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Health and Fitness News

Protect Your Noggin

Learn the causes, symptoms, and treatment for this dangerous head injury.

Have kids who play football, soccer, or hockey? Then you should know how to recognize the symptoms of a concussion. Millions of sports-related concussions happen every year and your child could be at risk.

Also known as a mild traumatic brain injury, concussions are caused by a blow to the head. An injury to the head or brain should never be taken lightly as serious and possibly long-term side effects are possible.

When it comes to protecting your head and those of your loved ones from concussions, here's what you should know.

A Blow to the Head

Your brain is protected by surrounding cerebrospinal fluid inside your skull. Despite this layer of protection, a violent jolt or blow to the head, neck, or upper body can cause your brain to hit your skull and cause a concussion. You can also experience a concussion from your head or body being shaken, falling and hitting your head, or being involved a car crash. As you watch football players tackle each other, it becomes obvious why they're at risk for head injury.

Headache, Confusion, Dizziness

Upon impact, the brain may become bruised, nerve tissue may be stretched and torn, and brain chemicals may be altered. These injuries change the way the brain functions. However, symptoms may be so mild and short-lived you don't realize you've suffered a concussion or they may be severe enough to land you in the emergency room.

Someone who's had a concussion may experience a headache or pressure inside the head, confusion, dizziness, nausea, vomiting, loss of consciousness, slurred speech, ringing in the ears, and fatigue. In some cases, symptoms may appear hours or days after an injury. Such symptoms may include personality changes, trouble concentrating, irritability, sleep problems, sensitivity to noise or light, depression, or changes in taste and smell.

See Your Doctor

Anytime a concussion is suspected a doctor should be seen. A concussion is considered an emergency when there's loss of consciousness that lasts longer than 30 seconds, vomiting, a worsening headache, confusion, slurred speech, or changes in behavior.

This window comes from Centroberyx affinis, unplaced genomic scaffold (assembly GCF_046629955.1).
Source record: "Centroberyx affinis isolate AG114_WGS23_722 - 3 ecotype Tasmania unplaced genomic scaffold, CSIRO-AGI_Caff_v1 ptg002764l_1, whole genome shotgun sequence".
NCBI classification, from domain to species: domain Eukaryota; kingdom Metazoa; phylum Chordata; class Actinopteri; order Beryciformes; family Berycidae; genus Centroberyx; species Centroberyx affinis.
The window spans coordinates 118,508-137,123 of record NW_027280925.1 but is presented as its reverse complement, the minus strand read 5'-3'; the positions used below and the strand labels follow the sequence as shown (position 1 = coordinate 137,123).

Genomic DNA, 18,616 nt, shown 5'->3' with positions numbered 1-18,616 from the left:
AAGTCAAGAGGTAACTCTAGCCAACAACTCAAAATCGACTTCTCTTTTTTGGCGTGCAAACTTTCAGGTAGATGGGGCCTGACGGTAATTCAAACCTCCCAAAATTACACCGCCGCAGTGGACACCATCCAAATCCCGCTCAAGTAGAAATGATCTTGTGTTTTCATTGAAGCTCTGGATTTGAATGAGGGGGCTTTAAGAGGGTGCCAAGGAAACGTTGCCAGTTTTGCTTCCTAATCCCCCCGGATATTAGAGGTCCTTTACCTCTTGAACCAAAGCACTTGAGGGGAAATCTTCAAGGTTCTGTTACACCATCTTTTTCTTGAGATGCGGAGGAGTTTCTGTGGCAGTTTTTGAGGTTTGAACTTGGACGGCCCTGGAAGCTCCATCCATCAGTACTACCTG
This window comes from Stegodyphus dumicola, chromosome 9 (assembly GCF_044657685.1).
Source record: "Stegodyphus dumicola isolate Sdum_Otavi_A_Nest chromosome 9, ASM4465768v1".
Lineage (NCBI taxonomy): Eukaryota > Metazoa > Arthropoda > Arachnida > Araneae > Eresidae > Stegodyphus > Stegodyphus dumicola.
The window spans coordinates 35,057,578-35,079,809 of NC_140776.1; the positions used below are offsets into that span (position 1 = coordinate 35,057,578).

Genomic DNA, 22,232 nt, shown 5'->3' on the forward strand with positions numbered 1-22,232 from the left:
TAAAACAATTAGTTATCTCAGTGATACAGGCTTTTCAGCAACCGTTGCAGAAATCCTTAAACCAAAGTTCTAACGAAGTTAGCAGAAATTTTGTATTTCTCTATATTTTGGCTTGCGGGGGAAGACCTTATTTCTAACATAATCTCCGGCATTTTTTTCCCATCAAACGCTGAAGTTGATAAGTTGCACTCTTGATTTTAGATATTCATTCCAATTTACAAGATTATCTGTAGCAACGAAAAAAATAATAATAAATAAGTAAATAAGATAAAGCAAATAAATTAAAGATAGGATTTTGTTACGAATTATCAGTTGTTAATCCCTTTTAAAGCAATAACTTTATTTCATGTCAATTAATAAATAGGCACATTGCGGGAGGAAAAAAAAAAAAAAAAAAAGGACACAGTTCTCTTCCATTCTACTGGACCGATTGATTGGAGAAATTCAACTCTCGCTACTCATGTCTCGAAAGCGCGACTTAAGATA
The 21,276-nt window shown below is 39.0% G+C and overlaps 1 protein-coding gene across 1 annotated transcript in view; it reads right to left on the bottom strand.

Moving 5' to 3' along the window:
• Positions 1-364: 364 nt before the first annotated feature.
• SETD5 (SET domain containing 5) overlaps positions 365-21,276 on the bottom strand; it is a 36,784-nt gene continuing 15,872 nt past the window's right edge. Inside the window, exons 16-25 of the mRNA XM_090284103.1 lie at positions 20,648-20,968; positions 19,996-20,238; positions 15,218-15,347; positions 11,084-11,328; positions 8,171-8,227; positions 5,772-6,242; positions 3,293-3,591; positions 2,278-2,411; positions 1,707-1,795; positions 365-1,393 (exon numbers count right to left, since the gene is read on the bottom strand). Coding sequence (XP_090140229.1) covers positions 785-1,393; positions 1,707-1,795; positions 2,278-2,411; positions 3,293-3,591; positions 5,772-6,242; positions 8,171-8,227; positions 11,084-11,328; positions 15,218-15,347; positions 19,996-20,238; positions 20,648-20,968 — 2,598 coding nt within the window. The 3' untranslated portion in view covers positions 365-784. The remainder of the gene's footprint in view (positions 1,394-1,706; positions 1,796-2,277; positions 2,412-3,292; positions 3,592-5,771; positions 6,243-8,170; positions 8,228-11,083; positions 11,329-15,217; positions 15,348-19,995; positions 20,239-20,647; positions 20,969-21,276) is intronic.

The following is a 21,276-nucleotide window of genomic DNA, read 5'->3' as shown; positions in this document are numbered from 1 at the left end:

When examining you, the doctor will perform a neurological exam that evaluates your hearing, balance, coordination, reflexes, vision, and strength. A cognitive test may be done to check your memory and concentration. And your doctor may order imaging tests such as a CT scan, MRI, or X-ray to examine the skull and brain.

Rest, Rest, Rest

A severe concussion may require overnight hospitalization for observation. For at least 24 hours, a caregiver should be nearby to check on you and make sure you can waken easily. Then, as long as symptoms of a concussion are still around and while your brain chemicals are getting rebalanced, you should remain as inactive as possible.

Rest is the name of the game for a week or longer. Both physical and mental rest is necessary for your brain to recover from a concussion. This means sitting around without watching television, playing video games, working on the computer, reading, or doing schoolwork. Under the direction of the doctor, activity and thinking can gradually be increased as your brain heals.

Want to get back to life faster than your doctor recommends? Don’t! Resuming normal activities or sports participation too soon puts you at risk for a second concussion, which could cause lasting consequences or even death. Suffering multiple concussions over the course of your life also puts you at risk for lasting health conditions.

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